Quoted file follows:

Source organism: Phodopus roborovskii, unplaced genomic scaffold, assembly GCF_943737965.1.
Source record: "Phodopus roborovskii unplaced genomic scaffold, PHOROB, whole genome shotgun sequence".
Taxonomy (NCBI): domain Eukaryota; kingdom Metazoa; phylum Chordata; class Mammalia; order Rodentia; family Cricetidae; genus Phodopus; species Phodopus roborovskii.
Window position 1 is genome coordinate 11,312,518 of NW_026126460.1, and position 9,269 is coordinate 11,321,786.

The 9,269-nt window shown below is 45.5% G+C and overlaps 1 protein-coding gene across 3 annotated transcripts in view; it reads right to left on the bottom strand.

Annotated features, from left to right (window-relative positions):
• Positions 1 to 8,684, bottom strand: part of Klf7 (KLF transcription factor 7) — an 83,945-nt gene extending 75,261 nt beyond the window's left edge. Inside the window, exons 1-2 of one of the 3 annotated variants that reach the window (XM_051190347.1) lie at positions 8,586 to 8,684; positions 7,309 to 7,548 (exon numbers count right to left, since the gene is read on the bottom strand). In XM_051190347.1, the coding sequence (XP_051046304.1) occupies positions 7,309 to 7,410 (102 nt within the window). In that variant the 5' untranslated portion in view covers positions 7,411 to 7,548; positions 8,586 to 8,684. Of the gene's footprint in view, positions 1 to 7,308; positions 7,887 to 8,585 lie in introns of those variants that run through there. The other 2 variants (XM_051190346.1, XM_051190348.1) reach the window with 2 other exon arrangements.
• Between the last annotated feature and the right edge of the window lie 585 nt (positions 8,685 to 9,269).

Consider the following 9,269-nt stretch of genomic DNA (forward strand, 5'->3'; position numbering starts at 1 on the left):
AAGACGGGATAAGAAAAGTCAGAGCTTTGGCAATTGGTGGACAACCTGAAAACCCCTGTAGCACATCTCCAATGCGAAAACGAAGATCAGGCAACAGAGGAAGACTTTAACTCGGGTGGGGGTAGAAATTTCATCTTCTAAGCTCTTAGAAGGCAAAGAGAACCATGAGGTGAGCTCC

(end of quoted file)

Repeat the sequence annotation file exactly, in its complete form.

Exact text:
Source organism: Phodopus roborovskii, unplaced genomic scaffold, assembly GCF_943737965.1.
Source record: "Phodopus roborovskii unplaced genomic scaffold, PHOROB, whole genome shotgun sequence".
Taxonomy (NCBI): domain Eukaryota; kingdom Metazoa; phylum Chordata; class Mammalia; order Rodentia; family Cricetidae; genus Phodopus; species Phodopus roborovskii.
Window position 1 is genome coordinate 11,312,518 of NW_026126460.1, and position 9,269 is coordinate 11,321,786.

The 9,269-nt window shown below is 45.5% G+C and overlaps 1 protein-coding gene across 3 annotated transcripts in view; it reads right to left on the bottom strand.

Annotated features, from left to right (window-relative positions):
• Positions 1 to 8,684, bottom strand: part of Klf7 (KLF transcription factor 7) — an 83,945-nt gene extending 75,261 nt beyond the window's left edge. Inside the window, exons 1-2 of one of the 3 annotated variants that reach the window (XM_051190347.1) lie at positions 8,586 to 8,684; positions 7,309 to 7,548 (exon numbers count right to left, since the gene is read on the bottom strand). In XM_051190347.1, the coding sequence (XP_051046304.1) occupies positions 7,309 to 7,410 (102 nt within the window). In that variant the 5' untranslated portion in view covers positions 7,411 to 7,548; positions 8,586 to 8,684. Of the gene's footprint in view, positions 1 to 7,308; positions 7,887 to 8,585 lie in introns of those variants that run through there. The other 2 variants (XM_051190346.1, XM_051190348.1) reach the window with 2 other exon arrangements.
• Between the last annotated feature and the right edge of the window lie 585 nt (positions 8,685 to 9,269).

Consider the following 9,269-nt stretch of genomic DNA (forward strand, 5'->3'; position numbering starts at 1 on the left):
AAGACGGGATAAGAAAAGTCAGAGCTTTGGCAATTGGTGGACAACCTGAAAACCCCTGTAGCACATCTCCAATGCGAAAACGAAGATCAGGCAACAGAGGAAGACTTTAACTCGGGTGGGGGTAGAAATTTCATCTTCTAAGCTCTTAGAAGGCAAAGAGAACCATGAGGTGAGCTCC